Telford rough sleepers helped into accommodation at rate of nearly one a day during pandemic

Rough sleepers in Telford have been helped into emergency accommodation at a rate of almost one a day throughout the coronavirus pandemic, and many of those have since been rehomed permanently, a report says.

Telford & Wrekin Council set up a Rough Sleeping Task Force, which includes charities, an NHS trust and the police, in March 2020 and, under its “Telford Housing First Programme”, the authority has bought 13 homes to serve as “move on” accommodation for those it helps.

Borough public health and housing chiefs write that Covid-19 poses significant risks for homeless people, who already have poorer health and trouble accessing help, and homelessness-threatened people.

The borough’s Health and Wellbeing Board will discuss their report when it meets on Thursday, June 17.

The report, from housing, employment and infrastructure director Katherine Kynaston and health, wellbeing and commissioning director Liz Noakes, adds that the council was awarded more than £1.3 million from the Ministry of Housing, Communities and Local Government’s Next Steps Accommodation Programme late last year.

With match funding from the authority itself, the council has used this to develop its Telford Housing First Programme.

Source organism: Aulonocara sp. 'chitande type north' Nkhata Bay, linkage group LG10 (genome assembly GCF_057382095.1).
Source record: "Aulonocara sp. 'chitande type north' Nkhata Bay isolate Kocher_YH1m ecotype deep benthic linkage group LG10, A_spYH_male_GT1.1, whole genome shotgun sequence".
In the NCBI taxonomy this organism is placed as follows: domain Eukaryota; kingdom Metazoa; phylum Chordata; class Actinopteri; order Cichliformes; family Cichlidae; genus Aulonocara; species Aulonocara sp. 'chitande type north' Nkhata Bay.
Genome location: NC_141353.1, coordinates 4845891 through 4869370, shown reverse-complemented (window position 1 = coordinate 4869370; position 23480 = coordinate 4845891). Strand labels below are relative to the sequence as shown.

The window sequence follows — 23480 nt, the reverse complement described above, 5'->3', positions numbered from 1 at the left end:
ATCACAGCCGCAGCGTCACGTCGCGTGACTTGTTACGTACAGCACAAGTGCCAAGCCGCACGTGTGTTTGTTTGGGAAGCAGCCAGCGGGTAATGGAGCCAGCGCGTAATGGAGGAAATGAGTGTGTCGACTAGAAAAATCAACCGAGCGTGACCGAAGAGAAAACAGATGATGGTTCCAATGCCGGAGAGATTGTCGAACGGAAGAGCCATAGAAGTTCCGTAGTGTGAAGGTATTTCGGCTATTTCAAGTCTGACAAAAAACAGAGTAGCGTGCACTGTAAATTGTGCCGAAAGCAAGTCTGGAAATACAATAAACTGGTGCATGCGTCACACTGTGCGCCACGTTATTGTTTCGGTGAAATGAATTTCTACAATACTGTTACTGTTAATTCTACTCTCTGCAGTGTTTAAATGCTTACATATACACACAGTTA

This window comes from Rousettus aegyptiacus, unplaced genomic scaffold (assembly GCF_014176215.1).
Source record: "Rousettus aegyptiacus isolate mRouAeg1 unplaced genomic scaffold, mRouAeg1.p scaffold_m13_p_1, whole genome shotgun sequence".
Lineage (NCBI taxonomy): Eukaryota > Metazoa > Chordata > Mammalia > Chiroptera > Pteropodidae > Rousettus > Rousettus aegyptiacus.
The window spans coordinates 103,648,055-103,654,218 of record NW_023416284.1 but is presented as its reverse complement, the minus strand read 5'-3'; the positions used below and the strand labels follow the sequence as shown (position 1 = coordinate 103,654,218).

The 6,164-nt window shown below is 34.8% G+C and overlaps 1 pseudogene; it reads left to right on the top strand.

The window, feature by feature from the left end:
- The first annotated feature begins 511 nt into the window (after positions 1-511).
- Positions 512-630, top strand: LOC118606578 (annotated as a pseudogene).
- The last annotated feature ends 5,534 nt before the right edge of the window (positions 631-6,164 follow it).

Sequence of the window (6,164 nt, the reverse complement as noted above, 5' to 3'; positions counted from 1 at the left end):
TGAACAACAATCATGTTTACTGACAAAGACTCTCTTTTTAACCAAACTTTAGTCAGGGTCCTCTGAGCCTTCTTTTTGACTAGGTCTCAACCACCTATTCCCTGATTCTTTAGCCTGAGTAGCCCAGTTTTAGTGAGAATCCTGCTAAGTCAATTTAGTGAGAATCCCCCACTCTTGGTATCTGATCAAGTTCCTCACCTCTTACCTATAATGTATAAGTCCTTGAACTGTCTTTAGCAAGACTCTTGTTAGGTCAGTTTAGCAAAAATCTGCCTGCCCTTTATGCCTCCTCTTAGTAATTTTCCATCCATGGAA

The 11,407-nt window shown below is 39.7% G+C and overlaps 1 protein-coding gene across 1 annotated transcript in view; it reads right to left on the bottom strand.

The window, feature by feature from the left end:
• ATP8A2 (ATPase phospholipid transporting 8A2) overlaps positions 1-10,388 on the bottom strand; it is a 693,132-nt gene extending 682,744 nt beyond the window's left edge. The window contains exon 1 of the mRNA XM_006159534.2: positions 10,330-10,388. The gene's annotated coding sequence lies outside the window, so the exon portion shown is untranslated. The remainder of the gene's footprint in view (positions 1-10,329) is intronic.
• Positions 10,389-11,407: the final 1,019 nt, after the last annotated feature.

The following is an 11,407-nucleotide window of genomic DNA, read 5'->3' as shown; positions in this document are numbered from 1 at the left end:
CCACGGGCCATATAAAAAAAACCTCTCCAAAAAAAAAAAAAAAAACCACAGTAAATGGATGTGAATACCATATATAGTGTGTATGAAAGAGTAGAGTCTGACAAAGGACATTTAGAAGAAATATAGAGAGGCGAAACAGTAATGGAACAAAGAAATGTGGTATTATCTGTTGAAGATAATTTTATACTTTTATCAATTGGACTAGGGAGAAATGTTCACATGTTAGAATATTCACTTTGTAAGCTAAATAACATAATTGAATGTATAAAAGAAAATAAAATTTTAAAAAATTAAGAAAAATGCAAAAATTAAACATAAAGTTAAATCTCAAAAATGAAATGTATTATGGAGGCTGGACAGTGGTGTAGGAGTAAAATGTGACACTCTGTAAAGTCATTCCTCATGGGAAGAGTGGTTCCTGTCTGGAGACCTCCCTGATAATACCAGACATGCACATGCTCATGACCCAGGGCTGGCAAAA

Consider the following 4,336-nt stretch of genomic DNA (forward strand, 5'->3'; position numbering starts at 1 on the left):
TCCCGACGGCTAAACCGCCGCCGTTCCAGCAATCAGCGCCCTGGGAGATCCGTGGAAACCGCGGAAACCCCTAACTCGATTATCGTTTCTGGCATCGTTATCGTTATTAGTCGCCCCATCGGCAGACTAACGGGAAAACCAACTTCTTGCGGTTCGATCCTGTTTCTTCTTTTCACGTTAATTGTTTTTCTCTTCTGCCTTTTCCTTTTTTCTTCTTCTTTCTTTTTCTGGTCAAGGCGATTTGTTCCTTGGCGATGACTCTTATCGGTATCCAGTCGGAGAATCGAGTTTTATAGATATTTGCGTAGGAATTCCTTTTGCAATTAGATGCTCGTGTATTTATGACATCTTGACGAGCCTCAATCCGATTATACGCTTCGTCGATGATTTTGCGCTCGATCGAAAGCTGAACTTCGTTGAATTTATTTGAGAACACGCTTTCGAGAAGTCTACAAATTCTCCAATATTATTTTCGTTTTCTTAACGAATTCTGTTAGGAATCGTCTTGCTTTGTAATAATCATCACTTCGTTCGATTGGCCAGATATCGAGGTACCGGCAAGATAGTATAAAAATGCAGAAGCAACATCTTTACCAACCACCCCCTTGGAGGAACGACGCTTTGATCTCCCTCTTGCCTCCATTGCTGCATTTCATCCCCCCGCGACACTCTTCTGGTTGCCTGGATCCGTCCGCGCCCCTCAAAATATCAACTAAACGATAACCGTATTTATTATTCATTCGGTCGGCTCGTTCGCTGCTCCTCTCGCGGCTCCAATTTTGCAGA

“An initial phase of 13 properties have been acquired to provide ‘move on’ accommodation with tailored wrap-around support for clients referred through the Task Force,” they write.

Committed

“Everyone In”, a national scheme that required local authorities to provide accommodation for homeless people and rough sleepers, was launched at the start of the pandemic.

“The council has since committed to ‘No Return to Rough Sleeping’,” Ms Kynaston and Ms Noakes add.

“The Rough Sleeping Task Force, established by the council in March 2020, meets daily and includes Telford & Wrekin Council’s housing and adult mental health teams, Maninplace, Kip@Maninplace, STAY, STaRS, the Midlands Partnership Foundation Trust and the police.”

Maninplace and STAY are charities supporting homeless and vulnerable people, while Kip@Maninplace is an appointment-based assistance service and STaRS supports people with drug or alcohol problems.

Ms Kynaston and Ms Noakes add: “Through the Task Force, to date, over 360 clients have been supported from sleeping rough in Telford and Wrekin through providing emergency accommodation. Over 320 clients have been re-housed into their own accommodation.”

Covid-19 vaccinations have been offered to those in emergency accommodation, and all clients are helped to register with a GP.

“People who are homeless have some of the worst health outcomes and are more likely to experience and die from preventable and treatable medical conditions and to have multiple and complex health needs,” they write.

“Many people who sleep rough experience a combination of physical and mental ill health and drug or alcohol dependency.”

Barriers to health services include “complex administration processes” and “previous negative experiences”, meaning “continuity of care is a challenge and health issues may not be picked up until they become acute”.

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